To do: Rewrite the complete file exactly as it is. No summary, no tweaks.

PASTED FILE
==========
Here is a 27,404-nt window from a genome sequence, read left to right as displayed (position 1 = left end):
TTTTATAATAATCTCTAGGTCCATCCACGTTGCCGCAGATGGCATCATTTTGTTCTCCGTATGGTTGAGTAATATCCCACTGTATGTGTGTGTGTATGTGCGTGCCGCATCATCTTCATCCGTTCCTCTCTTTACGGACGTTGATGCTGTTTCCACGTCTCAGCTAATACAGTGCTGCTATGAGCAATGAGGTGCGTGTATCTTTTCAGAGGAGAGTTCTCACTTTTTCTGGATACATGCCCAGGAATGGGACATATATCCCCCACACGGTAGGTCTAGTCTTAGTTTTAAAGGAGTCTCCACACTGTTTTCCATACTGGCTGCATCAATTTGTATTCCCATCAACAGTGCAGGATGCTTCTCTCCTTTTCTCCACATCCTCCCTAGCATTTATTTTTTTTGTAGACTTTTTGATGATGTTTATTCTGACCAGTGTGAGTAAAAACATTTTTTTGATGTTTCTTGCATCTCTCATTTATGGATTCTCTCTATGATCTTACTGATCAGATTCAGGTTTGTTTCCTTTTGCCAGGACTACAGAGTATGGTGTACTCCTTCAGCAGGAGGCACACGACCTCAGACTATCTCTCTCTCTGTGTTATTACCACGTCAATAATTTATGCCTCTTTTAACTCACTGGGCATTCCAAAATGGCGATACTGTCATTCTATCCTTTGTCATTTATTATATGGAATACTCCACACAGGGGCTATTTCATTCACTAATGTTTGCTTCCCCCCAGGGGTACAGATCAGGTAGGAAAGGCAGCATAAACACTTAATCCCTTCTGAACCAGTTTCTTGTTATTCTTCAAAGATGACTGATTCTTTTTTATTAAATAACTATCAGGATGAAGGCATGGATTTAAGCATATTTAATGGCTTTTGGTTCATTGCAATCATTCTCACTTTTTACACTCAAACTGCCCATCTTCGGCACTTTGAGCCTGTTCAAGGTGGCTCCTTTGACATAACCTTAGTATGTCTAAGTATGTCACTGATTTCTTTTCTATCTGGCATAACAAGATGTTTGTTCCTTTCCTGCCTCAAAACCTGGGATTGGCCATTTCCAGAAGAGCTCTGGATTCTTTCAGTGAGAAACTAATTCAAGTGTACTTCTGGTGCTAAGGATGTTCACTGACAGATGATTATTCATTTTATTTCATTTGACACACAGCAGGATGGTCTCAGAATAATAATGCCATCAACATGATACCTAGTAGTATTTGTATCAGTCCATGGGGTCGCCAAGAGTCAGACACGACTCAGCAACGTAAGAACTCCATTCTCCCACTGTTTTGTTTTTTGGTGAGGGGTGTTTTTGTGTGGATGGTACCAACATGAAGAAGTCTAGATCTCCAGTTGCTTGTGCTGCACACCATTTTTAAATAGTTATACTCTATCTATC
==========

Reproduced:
Here is a 27,404-nt window from a genome sequence, read left to right as displayed (position 1 = left end):
TTTTATAATAATCTCTAGGTCCATCCACGTTGCCGCAGATGGCATCATTTTGTTCTCCGTATGGTTGAGTAATATCCCACTGTATGTGTGTGTGTATGTGCGTGCCGCATCATCTTCATCCGTTCCTCTCTTTACGGACGTTGATGCTGTTTCCACGTCTCAGCTAATACAGTGCTGCTATGAGCAATGAGGTGCGTGTATCTTTTCAGAGGAGAGTTCTCACTTTTTCTGGATACATGCCCAGGAATGGGACATATATCCCCCACACGGTAGGTCTAGTCTTAGTTTTAAAGGAGTCTCCACACTGTTTTCCATACTGGCTGCATCAATTTGTATTCCCATCAACAGTGCAGGATGCTTCTCTCCTTTTCTCCACATCCTCCCTAGCATTTATTTTTTTTGTAGACTTTTTGATGATGTTTATTCTGACCAGTGTGAGTAAAAACATTTTTTTGATGTTTCTTGCATCTCTCATTTATGGATTCTCTCTATGATCTTACTGATCAGATTCAGGTTTGTTTCCTTTTGCCAGGACTACAGAGTATGGTGTACTCCTTCAGCAGGAGGCACACGACCTCAGACTATCTCTCTCTCTGTGTTATTACCACGTCAATAATTTATGCCTCTTTTAACTCACTGGGCATTCCAAAATGGCGATACTGTCATTCTATCCTTTGTCATTTATTATATGGAATACTCCACACAGGGGCTATTTCATTCACTAATGTTTGCTTCCCCCCAGGGGTACAGATCAGGTAGGAAAGGCAGCATAAACACTTAATCCCTTCTGAACCAGTTTCTTGTTATTCTTCAAAGATGACTGATTCTTTTTTATTAAATAACTATCAGGATGAAGGCATGGATTTAAGCATATTTAATGGCTTTTGGTTCATTGCAATCATTCTCACTTTTTACACTCAAACTGCCCATCTTCGGCACTTTGAGCCTGTTCAAGGTGGCTCCTTTGACATAACCTTAGTATGTCTAAGTATGTCACTGATTTCTTTTCTATCTGGCATAACAAGATGTTTGTTCCTTTCCTGCCTCAAAACCTGGGATTGGCCATTTCCAGAAGAGCTCTGGATTCTTTCAGTGAGAAACTAATTCAAGTGTACTTCTGGTGCTAAGGATGTTCACTGACAGATGATTATTCATTTTATTTCATTTGACACACAGCAGGATGGTCTCAGAATAATAATGCCATCAACATGATACCTAGTAGTATTTGTATCAGTCCATGGGGTCGCCAAGAGTCAGACACGACTCAGCAACGTAAGAACTCCATTCTCCCACTGTTTTGTTTTTTGGTGAGGGGTGTTTTTGTGTGGATGGTACCAACATGAAGAAGTCTAGATCTCCAGTTGCTTGTGCTGCACACCATTTTTAAATAGTTATACTCTATCTATC